RESPONSORY 1 Corinthians 15:10; Galatians 2:8

By the grace of God, I am what I am.
His grace in me has not been in vain.

It was the power of God which made Peter an apostle for the Jewish people, and it was his power which made me an apostle for the Gentiles.
His grace in me has not been in vain.

Second reading
From the books of Dialogues by Saint Gregory the Great, pope
She who loved more could do more

Scholastica, the sister of Saint Benedict, had been consecrated to God from her earliest years. She was accustomed to visiting her brother once a year. He would come down to meet her at a place on the monastery property, not far outside the gate.

One day she came as usual and her saintly brother went with some of his disciples; they spent the whole day praising God and talking of sacred things. As night fell they had supper together.

Their spiritual conversation went on and the hour grew late. The holy nun said to her brother: “Please do not leave me tonight; let us go on until morning talking about the delights of the spiritual life.” “Sister,” he replied, “what are you saying? I simply cannot stay outside my cell.”

When she heard her brother refuse her request, the holy woman joined her hands on the table, laid her head on them and began to pray. As she raised her head from the table, there were such brilliant flashes of lightning, such great peals of thunder and such a heavy downpour of rain that neither Benedict nor his brethren could stir across the threshold of the place where they had been seated. Sadly he began to complain: “May God forgive you, sister. What have you done?” “Well,” she answered, “I asked you and you would not listen; so I asked my God and he did listen. So now go off, if you can, leave me and return to your monastery.”

Reluctant as he was to stay of his own will, he remained against his will. So it came about that they stayed awake the whole night, engrossed in their conversation about the spiritual life.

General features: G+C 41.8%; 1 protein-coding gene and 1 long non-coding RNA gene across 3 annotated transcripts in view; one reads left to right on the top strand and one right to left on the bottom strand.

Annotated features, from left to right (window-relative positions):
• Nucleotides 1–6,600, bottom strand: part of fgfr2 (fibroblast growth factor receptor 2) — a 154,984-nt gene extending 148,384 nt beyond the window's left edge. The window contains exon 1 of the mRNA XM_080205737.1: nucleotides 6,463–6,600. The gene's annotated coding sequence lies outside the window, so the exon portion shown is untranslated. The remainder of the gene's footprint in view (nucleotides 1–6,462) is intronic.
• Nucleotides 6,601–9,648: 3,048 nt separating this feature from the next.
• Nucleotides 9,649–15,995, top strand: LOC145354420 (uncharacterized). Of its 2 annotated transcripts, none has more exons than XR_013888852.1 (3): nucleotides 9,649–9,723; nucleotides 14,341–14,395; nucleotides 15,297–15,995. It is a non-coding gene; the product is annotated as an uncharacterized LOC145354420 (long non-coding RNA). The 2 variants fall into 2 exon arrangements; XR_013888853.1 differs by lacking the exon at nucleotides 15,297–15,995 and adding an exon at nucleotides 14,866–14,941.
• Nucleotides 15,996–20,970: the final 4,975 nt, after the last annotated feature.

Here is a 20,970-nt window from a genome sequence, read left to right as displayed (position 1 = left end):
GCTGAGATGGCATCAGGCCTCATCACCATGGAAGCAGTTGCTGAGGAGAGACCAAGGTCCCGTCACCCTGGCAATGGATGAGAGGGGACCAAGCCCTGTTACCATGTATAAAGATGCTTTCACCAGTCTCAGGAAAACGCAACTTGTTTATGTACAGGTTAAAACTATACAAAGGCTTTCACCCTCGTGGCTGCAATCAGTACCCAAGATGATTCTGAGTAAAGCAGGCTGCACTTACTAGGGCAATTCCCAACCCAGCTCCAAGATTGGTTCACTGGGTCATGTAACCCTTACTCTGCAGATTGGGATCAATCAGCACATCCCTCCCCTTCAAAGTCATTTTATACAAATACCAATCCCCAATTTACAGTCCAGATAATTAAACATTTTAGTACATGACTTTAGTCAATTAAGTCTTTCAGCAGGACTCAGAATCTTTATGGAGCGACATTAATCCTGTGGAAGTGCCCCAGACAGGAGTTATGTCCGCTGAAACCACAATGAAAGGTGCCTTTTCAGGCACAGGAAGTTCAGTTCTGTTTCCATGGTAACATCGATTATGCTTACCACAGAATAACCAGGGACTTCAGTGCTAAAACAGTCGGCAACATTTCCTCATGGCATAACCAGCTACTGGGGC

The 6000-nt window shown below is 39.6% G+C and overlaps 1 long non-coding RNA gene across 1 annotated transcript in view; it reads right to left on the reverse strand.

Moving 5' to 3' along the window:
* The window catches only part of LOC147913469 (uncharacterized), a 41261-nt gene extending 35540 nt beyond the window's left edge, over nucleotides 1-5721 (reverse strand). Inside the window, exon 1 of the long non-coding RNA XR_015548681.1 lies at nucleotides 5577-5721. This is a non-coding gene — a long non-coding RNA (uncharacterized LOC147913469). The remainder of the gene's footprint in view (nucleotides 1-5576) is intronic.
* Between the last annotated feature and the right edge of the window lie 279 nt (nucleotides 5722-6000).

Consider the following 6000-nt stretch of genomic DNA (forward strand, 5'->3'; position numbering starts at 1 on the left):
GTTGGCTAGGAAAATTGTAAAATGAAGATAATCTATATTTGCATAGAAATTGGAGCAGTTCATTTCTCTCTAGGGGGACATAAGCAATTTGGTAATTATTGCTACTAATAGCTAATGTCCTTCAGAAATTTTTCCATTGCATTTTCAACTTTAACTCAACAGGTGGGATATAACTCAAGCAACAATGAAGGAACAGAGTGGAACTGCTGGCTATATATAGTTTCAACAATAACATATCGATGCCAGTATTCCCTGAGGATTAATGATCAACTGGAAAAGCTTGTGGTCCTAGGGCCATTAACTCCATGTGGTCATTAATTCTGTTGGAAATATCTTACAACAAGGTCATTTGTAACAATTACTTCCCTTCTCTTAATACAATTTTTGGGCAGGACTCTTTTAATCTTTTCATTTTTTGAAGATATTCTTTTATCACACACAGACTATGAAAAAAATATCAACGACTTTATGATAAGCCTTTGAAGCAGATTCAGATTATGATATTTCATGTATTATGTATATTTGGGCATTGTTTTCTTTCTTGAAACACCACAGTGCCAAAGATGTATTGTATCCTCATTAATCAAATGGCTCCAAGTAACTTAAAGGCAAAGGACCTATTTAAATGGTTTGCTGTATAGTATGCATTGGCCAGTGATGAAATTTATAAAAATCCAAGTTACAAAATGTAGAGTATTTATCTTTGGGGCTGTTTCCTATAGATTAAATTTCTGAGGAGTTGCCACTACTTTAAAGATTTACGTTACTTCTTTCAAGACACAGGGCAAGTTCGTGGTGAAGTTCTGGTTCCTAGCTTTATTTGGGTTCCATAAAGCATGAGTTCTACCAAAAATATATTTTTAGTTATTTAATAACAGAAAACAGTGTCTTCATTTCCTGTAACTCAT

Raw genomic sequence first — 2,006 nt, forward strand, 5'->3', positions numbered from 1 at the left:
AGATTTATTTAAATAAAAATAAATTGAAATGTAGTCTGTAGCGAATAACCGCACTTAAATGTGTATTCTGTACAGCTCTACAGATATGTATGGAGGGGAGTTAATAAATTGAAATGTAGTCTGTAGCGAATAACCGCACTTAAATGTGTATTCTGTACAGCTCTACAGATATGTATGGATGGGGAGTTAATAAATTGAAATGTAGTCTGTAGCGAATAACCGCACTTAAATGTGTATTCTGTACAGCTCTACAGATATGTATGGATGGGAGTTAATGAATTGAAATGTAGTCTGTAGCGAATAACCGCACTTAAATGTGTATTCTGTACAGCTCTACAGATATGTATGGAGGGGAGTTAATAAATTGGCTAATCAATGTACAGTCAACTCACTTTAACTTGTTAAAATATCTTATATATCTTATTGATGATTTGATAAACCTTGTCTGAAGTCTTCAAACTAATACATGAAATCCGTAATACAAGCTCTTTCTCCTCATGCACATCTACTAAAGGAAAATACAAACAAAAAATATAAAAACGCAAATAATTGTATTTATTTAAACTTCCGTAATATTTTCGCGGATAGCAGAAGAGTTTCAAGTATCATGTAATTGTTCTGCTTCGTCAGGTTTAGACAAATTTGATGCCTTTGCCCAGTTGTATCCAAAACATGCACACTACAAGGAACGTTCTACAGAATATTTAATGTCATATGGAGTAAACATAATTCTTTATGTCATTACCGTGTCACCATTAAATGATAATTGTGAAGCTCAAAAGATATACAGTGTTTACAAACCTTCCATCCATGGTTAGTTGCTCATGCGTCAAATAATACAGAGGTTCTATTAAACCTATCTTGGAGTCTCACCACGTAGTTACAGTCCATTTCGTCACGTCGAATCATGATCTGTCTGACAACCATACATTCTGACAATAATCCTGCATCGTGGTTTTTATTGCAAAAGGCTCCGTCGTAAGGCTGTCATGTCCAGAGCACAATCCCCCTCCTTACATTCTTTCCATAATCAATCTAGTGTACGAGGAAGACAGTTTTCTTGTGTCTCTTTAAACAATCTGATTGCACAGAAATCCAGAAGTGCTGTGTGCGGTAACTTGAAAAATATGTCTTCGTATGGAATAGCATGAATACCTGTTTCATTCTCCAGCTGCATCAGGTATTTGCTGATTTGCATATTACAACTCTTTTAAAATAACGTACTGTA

It is not surprising that she was more effective than he, since as John says, God is love, it was absolutely right that she could do more, as she loved more.

Three days later, Benedict was in his cell. Looking up to the sky, he saw his sister’s soul leave her body in the form of a dove, and fly up to the secret places of heaven. Rejoicing in her great glory, he thanked almighty God with hymns and words of praise. He then sent his brethren to bring her body to the monastery and lay it in the tomb he had prepared for himself.

Their minds had always been united in God; their bodies were to share a common grave.

RESPONSORY

When the saintly nun begged the Lord that her brother might not leave her,
she received more than her brother did from the Lord of her heart because she loved him so much.

How good, how delightful it is for brothers and sisters to live in unity.
She received more than her brother did from the Lord of her heart because she loved him so much.

CONCLUDING PRAYER

As we celebrate anew
the Memorial of the Virgin Saint Scholastica,
we pray, O Lord, that, following her example,
we may serve you with pure love and happily receive
what comes from loving you.
Through our Lord Jesus Christ, your Son,
who lives and reigns with you in the unity of the Holy Spirit,
one God, for ever and ever.
Amen.

ACCLAMATION (only added when praying in community)

Let us praise the Lord.
And give him thanks.

The English translation of The Liturgy of the Hours (Four Volumes) ©1974, International Commission on English in the Liturgy Corporation. All rights reserved. Used with permission by Surgeworks, Inc for the Divine Office Catholic Ministry. DivineOffice.org website, podcast, apps and all related media is © 2006-2011 Surgeworks, Inc. All rights reserved. (108)

Monica (1457 Posts)